You don’t want to know too much about the facts of United States v. Norwood:
The charges in this case relate to Appellant’s involvement in a group sexual encounter on April 17, 2009, and a subsequent cover-up of the incident. Specifically, at some point on the night in question, Appellant (the company first sergeant), Staff Sergeant (SSgt) K, and Corporal (Cpl) H encountered Cpl H’s girlfriend – the victim, a private first class – naked, in a cabana that she and Cpl H had rented. During the ensuing events, all three men engaged in various sexual conduct with the victim.
United States v. Norwood, __ M.J. __, No. 11-0515, slip op. at 3-4 (C.A.A.F. June 6, 2012). Later, the three men conspired to lie to investigators about the “encounter,” and the appellant did lie until he was confronted with evidence and made a confession. Id. See also United States v. Norwood, No. 201000495, slip op. at 2 (N-M. Ct. Crim. App. May 5, 2011) (unpublished). Before a military judge sitting as a general court-martial, the appellant pleaded guilty to attempted adultery, conspiracy to obstruct justice, and making a false official statement, and not guilty to conspiracy to commit indecent acts and indecent acts. He was convicted of all of these offenses and sentenced to a bad-conduct discharge, confinement for fourteen months, and reduction to E-5 (of course, Article 58a provides for automatic reduction to E-1).
Before the NMCCA, the appellant argued, inter alia, that the attempted adultery and conspiracy to obstruct justice specifications each fail to state an offense. Because the offenses underlying the Article 80 attempt and Article 81 conspiracy were Article 134 offenses, the appellant argued that the specifications were required to allege a terminal element in order to provide adequate notice. Noting the lack of objection at trial, the NMCCA disagreed with the appellant, finding that CAAF’s recent caselaw does not now require specific allegation of a terminal element for Article 80 and 81 offenses.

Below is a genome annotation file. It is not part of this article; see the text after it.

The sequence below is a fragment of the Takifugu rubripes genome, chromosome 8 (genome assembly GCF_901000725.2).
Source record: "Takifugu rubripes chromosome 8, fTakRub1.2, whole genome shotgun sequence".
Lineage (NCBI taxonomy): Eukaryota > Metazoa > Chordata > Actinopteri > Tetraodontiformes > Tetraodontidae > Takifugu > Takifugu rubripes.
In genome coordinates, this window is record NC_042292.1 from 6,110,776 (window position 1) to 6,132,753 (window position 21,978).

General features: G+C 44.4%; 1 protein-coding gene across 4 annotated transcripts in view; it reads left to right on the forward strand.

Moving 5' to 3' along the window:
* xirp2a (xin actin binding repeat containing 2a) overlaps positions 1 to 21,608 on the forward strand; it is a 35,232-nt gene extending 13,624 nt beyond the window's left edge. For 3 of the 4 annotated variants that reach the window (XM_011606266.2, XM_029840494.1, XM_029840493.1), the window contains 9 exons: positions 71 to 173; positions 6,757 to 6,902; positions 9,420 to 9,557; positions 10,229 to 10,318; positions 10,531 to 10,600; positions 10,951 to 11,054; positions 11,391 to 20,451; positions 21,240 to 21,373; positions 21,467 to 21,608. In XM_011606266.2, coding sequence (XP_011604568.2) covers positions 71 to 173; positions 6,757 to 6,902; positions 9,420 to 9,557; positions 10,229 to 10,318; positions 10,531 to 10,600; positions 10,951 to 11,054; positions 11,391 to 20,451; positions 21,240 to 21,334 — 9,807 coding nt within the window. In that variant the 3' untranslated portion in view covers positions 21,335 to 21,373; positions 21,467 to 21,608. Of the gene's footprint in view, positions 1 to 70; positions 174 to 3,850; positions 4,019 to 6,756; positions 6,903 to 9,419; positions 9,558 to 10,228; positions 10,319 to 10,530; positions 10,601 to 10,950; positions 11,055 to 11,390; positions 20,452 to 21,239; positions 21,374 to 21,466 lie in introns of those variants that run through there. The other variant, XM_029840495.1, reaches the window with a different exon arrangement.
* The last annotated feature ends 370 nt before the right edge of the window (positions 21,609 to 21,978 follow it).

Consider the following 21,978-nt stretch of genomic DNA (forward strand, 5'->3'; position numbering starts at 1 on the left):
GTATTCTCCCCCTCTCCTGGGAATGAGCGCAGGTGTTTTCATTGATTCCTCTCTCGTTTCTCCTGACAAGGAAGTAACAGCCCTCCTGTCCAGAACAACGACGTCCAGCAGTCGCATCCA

CAAF granted review to determine:
I. Whether, in light of United States v. Fosler, the specifications alleging attempted adultery and conspiracy to obstruct justice state offenses.
But then the court specified a broader issue:
II. Whether, in order to state an offense of attempt or conspiracy under Articles 80 and 81, the specification is required to expressly allege each element of the predicate offense.
Judge Ryan wrote for a unanimous court, answering the specified issue in the negative and mooting the granted issue. The court finds, and states clearly, “that in order to state the elements of an inchoate offense under Articles 80 and 81, UCMJ, a specification is not required to expressly allege each element of the predicate offense.” Slip op. at 3.
The opinion is short, with only a few paragraphs dedicated to the legal question. However, those paragraphs are to the point, citing CAAF and Supreme Court caselaw, as well as cases from every federal circuit (all reaching the same conclusion, save one). “It is not essential to the validity of the [inchoate] charge that the offense that is the object of the agreement be described with technical precision.” Slip op. at 7 (citation omitted).
Judge Ryan does note that “sufficient specificity is required so that an accused is aware of the nature of the underlying target or predicate offense – particularly in the context of an underlying Article 134, UCMJ, offense.” Slip op. at 8. However she adopts the NMCCA’s analysis, finding that the specifications were sufficient in this case.
There doesn’t seem to be room in this opinion for the argument that things would be different if the appellant objected at trial, and Judge Ryan avoids anything more than a passing reference to the Fosler/Ballan line of cases. Perhaps an accused is entitled to a bill of particulars for inchoate offenses. The general nature of the General Article certainly implies the possibility that an accused could be misled. But the appellant’s underlying argument (see Appellant’s Br. at 9) that applying Fosler to require the express allegation of a terminal element for inchoate offenses is consistent with CAAF’s recent LIO jurisprudence (Miller, Medina, and Jones), is rejected. The LIO easy button emerges unscathed.
• NMCCA opinion
• Appellant’s brief
• Appellee’s (government) brief
• Appellant’s reply brief
• Oral argument audio
• CAAF opinion
• Blog post: CAAF affirms in Norwood
• Blog post: Opinion analysis